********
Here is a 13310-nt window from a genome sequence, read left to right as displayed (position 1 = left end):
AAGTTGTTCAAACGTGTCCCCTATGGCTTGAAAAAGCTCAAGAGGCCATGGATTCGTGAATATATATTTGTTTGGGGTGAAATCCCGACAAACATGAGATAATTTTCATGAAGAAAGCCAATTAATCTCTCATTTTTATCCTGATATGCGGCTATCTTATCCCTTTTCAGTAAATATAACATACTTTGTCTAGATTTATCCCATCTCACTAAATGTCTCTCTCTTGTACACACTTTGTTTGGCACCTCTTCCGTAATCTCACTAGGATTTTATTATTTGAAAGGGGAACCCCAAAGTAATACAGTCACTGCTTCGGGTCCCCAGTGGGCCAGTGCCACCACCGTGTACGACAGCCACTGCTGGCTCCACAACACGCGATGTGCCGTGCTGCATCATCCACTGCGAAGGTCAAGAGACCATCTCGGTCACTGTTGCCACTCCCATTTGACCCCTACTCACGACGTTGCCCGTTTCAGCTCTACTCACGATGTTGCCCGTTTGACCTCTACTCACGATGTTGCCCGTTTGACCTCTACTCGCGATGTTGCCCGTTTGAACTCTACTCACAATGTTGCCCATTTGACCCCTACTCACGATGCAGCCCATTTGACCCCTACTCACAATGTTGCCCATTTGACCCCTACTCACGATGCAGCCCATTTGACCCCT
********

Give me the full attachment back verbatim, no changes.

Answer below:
Here is a 13310-nt window from a genome sequence, read left to right as displayed (position 1 = left end):
AAGTTGTTCAAACGTGTCCCCTATGGCTTGAAAAAGCTCAAGAGGCCATGGATTCGTGAATATATATTTGTTTGGGGTGAAATCCCGACAAACATGAGATAATTTTCATGAAGAAAGCCAATTAATCTCTCATTTTTATCCTGATATGCGGCTATCTTATCCCTTTTCAGTAAATATAACATACTTTGTCTAGATTTATCCCATCTCACTAAATGTCTCTCTCTTGTACACACTTTGTTTGGCACCTCTTCCGTAATCTCACTAGGATTTTATTATTTGAAAGGGGAACCCCAAAGTAATACAGTCACTGCTTCGGGTCCCCAGTGGGCCAGTGCCACCACCGTGTACGACAGCCACTGCTGGCTCCACAACACGCGATGTGCCGTGCTGCATCATCCACTGCGAAGGTCAAGAGACCATCTCGGTCACTGTTGCCACTCCCATTTGACCCCTACTCACGACGTTGCCCGTTTCAGCTCTACTCACGATGTTGCCCGTTTGACCTCTACTCACGATGTTGCCCGTTTGACCTCTACTCGCGATGTTGCCCGTTTGAACTCTACTCACAATGTTGCCCATTTGACCCCTACTCACGATGCAGCCCATTTGACCCCTACTCACAATGTTGCCCATTTGACCCCTACTCACGATGCAGCCCATTTGACCCCT